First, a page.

The federal funding resolution Congress is considering doesn't include money for the implementation of health-care reform, report Jessica Holzer and Josh Mitchell: "Democrats last week sought $1 billion to expand federal agencies to cope with health-care demands as part of a proposed $1.1 trillion spending bill. That measure died after Senate Republicans closed ranks against it under pressure from conservative activists...Congressional Republicans have said they will try to defund enactment of the health-care law's least popular provisions, particularly Internal Revenue Service efforts to enforce the requirement that most Americans carry health insurance."
Nor for FinReg, reports Pat Garofalo: "The resolution does not include funding for the implementation of the Dodd-Frank financial reform law. Under the omnibus, the Securities and Exchange Commission would have seen its budget increase to $1.3 billion from $1.1 billion, and the CFTC would have gone from $169 million to $286 million. Already, the SEC has halted implementation of a variety of measures under the law as it waits for funding."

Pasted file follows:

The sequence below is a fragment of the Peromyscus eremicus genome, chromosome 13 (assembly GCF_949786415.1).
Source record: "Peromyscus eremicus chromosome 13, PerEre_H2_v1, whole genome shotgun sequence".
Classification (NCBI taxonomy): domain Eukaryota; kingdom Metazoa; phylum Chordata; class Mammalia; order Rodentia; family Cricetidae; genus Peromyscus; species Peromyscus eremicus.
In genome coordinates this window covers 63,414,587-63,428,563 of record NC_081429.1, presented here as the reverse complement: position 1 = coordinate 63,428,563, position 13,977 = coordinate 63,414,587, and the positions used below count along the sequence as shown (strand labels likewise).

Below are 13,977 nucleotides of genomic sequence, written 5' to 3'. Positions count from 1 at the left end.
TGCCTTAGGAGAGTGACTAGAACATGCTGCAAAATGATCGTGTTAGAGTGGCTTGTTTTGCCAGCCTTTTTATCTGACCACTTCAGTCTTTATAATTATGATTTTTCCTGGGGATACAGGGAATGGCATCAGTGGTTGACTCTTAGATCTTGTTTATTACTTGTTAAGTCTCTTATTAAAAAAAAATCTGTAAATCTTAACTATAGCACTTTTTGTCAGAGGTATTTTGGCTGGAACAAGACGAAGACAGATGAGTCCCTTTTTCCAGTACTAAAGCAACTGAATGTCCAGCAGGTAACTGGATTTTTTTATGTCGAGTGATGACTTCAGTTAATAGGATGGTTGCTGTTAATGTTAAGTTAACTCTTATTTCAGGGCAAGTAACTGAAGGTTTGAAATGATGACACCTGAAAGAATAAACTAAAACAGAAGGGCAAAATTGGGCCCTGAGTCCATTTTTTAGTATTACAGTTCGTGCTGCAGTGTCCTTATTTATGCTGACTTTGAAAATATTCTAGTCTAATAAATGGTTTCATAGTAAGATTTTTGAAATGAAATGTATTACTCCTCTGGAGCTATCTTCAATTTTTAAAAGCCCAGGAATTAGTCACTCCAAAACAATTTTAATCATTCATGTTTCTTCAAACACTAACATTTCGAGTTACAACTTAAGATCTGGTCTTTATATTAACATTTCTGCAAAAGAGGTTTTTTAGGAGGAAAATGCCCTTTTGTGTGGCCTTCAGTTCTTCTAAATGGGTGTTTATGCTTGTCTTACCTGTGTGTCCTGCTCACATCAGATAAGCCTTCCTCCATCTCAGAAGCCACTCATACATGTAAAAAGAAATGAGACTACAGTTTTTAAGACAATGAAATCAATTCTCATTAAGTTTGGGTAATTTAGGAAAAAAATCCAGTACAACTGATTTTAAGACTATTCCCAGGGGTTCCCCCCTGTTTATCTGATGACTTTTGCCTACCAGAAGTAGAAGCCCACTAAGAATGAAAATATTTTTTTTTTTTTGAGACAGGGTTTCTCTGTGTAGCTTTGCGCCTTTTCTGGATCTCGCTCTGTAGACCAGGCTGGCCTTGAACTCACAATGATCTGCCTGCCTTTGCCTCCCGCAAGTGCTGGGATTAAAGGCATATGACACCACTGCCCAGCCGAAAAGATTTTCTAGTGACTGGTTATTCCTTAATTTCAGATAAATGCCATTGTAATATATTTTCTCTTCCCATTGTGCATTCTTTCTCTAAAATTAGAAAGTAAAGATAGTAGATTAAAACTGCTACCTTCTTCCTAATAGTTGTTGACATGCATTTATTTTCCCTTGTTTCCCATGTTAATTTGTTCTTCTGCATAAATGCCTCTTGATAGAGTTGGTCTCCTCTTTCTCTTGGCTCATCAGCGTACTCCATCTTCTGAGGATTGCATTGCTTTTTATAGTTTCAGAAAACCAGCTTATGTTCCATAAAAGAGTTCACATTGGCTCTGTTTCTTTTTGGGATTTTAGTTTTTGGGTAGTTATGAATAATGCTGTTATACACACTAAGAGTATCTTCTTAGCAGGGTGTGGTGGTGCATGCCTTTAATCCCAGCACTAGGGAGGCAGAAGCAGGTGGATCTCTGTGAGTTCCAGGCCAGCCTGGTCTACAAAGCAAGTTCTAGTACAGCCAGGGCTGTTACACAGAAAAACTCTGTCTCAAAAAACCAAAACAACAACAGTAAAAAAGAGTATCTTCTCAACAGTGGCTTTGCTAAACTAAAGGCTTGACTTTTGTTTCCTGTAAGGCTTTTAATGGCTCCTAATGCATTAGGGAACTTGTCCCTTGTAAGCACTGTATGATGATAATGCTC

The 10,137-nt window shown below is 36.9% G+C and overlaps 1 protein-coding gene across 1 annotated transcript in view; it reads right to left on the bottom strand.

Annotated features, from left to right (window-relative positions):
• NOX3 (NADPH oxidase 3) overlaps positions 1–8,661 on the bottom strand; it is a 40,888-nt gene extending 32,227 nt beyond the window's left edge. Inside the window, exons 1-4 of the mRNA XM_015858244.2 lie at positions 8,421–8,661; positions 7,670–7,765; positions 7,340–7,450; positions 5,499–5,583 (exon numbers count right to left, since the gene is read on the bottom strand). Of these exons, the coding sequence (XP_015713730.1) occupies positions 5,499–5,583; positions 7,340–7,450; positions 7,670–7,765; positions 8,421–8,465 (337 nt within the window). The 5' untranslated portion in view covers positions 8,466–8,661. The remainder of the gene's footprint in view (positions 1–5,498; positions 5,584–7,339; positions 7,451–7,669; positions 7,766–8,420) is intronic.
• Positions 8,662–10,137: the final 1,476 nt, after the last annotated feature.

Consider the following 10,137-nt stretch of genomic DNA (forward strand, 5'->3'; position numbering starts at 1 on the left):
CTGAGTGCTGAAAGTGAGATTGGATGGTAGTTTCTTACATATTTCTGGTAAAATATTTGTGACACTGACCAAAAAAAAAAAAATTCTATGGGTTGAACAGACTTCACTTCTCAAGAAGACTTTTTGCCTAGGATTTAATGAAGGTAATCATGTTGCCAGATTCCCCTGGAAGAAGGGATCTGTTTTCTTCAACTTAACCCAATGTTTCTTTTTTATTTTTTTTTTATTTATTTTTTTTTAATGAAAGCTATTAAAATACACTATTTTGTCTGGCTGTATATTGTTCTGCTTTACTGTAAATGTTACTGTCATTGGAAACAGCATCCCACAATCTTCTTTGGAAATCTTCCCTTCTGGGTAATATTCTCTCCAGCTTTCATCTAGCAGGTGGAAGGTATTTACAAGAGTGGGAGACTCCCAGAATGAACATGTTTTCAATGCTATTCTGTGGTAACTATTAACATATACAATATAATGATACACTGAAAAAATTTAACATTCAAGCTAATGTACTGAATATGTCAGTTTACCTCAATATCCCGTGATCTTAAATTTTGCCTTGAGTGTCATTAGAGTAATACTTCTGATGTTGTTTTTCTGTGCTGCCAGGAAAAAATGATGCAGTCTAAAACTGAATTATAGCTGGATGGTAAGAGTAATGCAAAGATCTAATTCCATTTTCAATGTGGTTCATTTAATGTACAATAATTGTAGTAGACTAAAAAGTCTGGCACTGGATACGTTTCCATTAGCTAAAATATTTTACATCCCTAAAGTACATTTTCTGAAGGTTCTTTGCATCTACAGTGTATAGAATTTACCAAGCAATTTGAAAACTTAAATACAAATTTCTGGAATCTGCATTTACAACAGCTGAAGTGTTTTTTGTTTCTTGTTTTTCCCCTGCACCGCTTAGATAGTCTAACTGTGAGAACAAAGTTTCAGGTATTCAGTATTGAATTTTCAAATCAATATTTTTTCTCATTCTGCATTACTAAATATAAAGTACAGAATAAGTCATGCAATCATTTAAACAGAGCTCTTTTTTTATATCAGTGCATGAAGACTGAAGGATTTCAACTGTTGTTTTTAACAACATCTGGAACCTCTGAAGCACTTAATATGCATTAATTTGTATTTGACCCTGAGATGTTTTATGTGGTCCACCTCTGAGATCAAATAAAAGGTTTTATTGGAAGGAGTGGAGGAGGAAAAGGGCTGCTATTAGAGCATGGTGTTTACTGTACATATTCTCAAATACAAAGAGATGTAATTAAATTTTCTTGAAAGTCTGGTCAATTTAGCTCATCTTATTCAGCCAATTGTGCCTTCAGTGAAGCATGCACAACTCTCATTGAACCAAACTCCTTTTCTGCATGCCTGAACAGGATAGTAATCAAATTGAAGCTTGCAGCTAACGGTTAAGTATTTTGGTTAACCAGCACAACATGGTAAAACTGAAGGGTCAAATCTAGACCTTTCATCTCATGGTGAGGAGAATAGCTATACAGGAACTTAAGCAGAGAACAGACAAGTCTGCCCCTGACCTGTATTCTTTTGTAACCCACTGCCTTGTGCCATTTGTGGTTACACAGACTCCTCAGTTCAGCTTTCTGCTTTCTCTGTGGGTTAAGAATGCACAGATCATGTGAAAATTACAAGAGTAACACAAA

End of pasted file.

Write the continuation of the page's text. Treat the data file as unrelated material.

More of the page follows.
The FCC is set to enact "net neutrality" rules, reports Cecilia Kang: "Federal regulators are poised to enact controversial new rules affecting Internet access, marking the government's strongest move yet to ensure that Facebook updates, Google searches and Skype calls reach consumers' homes unimpeded. Under the regulations, companies that carry the Internet into American homes would not be allowed to block Web sites that offer rival services, nor would they be permitted to play favorites by dividing delivery of Internet content into fast and slow lanes. The rules are set to win passage in a vote Tuesday by the Federal Communications Commission, after a majority of the panel's five members said they planned to vote in favor of the measure."
Got tips, additions, or comments? E-mail me.
Want Wonkbook delivered to your inbox or mobile device? Subscribe!
Surf-rock interlude: Surfer Blood plays "Twin Peaks".
Still to come: Regulators are taking aim at executive pay; Mark Warner and Saxby Chambliss will push a deficit-reduction package; Bill Gates and Randi Weingarten talk education reform; and an infant learns to drive.